Monday, June 20, 2011

A few notes from the Crime Scars Event

Yesterday, Petrona and I went to the World Literature Weekend session, Crime Scars featuring Karin Alvtegen and Håkan Nesser with Jakob Stougaard-Nielsen:

I made a few notes:

Karin Alvtegen's first novel Guilt is her only crime novel not yet translated. Her most recent book is not crime at all. She's not writing at all at the moment as she has no ideas. She worked very closely with translator Steven Murray on Shadow and Shame. It's up to the translator to find the rhythm in their own language.

Three years after the death of her brother, which occurred when she was 9 months pregnant, she had a breakdown and whilst on sick-leave sat and wrote Guilt. She says she has to know the whole story in her head before writing it down.

Håkan Nesser fifth and last Barbarotti is in the computer at the moment. He doesn't understand Van Veeteren at all but Barbarotti is like a little brother so he is more in control. In response to a question from the audience, he said Van Veeteren's fascination with tooth-picks is because he's an ex-smoker.

High density of crime writers in the 25 million population of Scandinavia. Jakob's succinct answer to why are Scandinavian authors so popular at the moment is that "they are damn fine writers".

Authors who write in English such as Elizabeth George, P D James, Ruth Rendell and Minette Walters are very popular in Sweden. It's ironic that 80% of books translated are from English as many Swedes can read English.

Someone was live tweeting in front of us so you can read more snippets from this talk and other WLW events on twitter at #wlw11 and especially at @lrbshop.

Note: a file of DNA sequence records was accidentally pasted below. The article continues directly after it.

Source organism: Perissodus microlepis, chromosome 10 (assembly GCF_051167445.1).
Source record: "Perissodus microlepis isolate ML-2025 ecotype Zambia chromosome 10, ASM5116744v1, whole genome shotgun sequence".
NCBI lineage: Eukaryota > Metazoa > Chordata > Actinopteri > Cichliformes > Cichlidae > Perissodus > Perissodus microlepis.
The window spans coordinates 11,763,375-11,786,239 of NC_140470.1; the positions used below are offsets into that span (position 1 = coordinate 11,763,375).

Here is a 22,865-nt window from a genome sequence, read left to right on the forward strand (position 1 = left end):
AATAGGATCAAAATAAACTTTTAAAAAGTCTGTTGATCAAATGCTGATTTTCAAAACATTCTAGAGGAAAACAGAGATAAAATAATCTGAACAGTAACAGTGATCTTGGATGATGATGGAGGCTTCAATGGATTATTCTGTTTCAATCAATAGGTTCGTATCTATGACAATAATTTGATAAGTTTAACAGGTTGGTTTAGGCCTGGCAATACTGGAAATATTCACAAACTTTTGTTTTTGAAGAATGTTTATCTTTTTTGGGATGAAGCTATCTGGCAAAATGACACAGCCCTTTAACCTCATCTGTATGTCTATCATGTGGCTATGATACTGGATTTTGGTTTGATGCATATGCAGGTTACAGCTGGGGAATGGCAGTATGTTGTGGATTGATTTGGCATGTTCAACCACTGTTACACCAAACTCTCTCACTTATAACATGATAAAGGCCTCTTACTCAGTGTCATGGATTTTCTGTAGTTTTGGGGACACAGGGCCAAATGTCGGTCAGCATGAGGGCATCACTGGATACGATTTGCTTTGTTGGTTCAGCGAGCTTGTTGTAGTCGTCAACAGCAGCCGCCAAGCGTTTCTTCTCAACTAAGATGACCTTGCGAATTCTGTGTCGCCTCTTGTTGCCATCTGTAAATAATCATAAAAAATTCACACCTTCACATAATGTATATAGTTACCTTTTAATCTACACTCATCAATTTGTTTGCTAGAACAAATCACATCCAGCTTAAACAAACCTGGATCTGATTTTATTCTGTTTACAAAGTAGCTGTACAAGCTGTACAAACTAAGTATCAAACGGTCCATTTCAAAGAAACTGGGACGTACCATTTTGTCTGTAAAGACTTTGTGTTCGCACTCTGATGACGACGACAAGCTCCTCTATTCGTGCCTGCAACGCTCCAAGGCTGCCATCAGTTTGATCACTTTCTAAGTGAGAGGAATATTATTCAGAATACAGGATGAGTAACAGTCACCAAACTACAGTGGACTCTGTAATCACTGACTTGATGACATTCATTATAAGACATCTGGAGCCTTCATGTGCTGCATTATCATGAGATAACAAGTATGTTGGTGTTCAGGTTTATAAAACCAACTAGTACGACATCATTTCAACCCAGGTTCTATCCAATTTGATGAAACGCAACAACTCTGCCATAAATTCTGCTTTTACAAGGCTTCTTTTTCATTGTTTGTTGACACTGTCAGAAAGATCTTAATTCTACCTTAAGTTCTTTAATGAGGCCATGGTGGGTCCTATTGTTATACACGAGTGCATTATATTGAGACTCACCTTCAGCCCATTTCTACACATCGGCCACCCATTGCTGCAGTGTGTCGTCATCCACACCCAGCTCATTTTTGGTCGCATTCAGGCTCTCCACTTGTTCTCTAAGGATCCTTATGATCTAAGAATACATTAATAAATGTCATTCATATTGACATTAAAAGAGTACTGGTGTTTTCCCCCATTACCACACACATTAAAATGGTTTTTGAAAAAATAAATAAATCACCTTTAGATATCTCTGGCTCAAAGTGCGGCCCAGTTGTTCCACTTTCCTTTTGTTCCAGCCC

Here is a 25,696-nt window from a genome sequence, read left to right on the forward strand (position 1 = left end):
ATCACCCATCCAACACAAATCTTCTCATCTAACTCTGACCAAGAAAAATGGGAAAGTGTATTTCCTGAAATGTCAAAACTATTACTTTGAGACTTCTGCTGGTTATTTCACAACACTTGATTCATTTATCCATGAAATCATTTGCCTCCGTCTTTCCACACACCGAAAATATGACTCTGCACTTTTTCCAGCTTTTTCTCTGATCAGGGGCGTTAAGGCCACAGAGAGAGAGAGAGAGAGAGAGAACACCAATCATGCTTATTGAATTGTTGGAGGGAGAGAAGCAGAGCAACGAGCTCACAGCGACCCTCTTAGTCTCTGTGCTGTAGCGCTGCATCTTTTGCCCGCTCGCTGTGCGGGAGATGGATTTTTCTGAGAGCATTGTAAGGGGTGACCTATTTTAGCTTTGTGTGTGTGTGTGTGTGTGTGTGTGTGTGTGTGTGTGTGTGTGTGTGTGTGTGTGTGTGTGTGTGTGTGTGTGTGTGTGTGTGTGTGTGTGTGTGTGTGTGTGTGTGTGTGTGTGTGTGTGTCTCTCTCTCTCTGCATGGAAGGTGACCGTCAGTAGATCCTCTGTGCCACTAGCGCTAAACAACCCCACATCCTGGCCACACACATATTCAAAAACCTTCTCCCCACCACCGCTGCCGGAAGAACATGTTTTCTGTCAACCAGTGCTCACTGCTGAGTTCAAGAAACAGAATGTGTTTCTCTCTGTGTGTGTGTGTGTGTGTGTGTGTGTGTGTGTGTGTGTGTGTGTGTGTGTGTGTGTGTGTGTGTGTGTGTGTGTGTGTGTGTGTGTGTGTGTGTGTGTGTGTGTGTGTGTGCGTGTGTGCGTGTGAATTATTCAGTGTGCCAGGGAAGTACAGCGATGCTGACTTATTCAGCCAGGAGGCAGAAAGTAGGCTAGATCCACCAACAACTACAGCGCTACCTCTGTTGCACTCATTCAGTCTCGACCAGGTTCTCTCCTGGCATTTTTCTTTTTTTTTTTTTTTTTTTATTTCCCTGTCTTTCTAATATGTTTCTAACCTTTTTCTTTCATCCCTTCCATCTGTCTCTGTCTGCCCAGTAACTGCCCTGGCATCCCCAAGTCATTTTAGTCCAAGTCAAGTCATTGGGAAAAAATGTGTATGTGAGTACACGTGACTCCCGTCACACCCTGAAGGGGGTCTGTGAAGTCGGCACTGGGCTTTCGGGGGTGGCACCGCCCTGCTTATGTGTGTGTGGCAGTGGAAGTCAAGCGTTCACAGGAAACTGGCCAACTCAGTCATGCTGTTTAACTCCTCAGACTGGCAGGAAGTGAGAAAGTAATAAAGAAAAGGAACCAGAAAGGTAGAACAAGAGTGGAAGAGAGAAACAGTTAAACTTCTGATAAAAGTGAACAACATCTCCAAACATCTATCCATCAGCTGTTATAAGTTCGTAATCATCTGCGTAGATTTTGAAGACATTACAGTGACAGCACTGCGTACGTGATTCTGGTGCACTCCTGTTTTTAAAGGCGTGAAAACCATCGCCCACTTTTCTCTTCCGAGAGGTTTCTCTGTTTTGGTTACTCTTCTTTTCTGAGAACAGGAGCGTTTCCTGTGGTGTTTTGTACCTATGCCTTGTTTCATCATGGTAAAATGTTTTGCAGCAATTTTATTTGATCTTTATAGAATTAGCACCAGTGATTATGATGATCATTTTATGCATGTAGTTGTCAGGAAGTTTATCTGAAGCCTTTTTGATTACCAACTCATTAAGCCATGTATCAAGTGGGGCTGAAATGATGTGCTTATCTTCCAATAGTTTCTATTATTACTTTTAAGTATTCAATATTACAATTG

Maxine Clarke said...

Great notes, Karen. The only one I wrote down was how to pronounce her name (Altegen) as I never can.

They went on a lot at the start about the popularity of Swedish/Scandinavian crime fiction and talked particularly about Stieg Larsson and the influence of Henning Mankell. However, I wish they had referred to Sjowall and Wahloo, who were surely most influential (certainly on Mankell!) and I now wish I hadn't been too shy to ask them why they had not mentioned those books.

David B. said...

Interesting article. Thanks for the post.

kathy d. said...

Yes, would like to know what the panel thinks of the greats -- Sjowall and Wahloo.

I have another question when hearing that many Scandinavians read books written in or translated from English.

And this is one for Eurocrime: Do Scandinavians read Fred Vargas? Andrea Camilleri and other Italian writers? (These are translated into English, but I'm wondering about their reading habits and preferances.

Tim said...

Actually "Guilt" was translated, by Anna Paterson, and published in 2007 by Cannongate, although it appears not to have been reprinted since.

Karen (Euro Crime) said...

I'm not convinced that Guilt was ever translated/published. It was on amazon and I had it on my database for ages but there are no second-hand copies listed. I'll try and check with canongate.

Anonymous said...

It would have been fun to join you and Maxine :)

I am not surprised that 80 % of the Swedes prefer to read crime fiction in their own language. I was more surprised recently when I learned that 1/3 of the Danes read novels in English occasionally. It takes quite a high level of proficiency to read and enjoy novels in a foreign language. And when you think about how chunky many modern crime stories are ....

Maxine Clarke said...

I expect the Swedes do read novels that are published in French, Italian etc, though probably sometimes they have to read them in English (a larger market).

I too have tried and failed to track down Guilt - as Karen says it's been on Amazon and the Canongate website, but never possible to buy it that I could discover.

Karen (Euro Crime) said...

Just had it confirmed by Canongate that Guilt has not been translated (into English).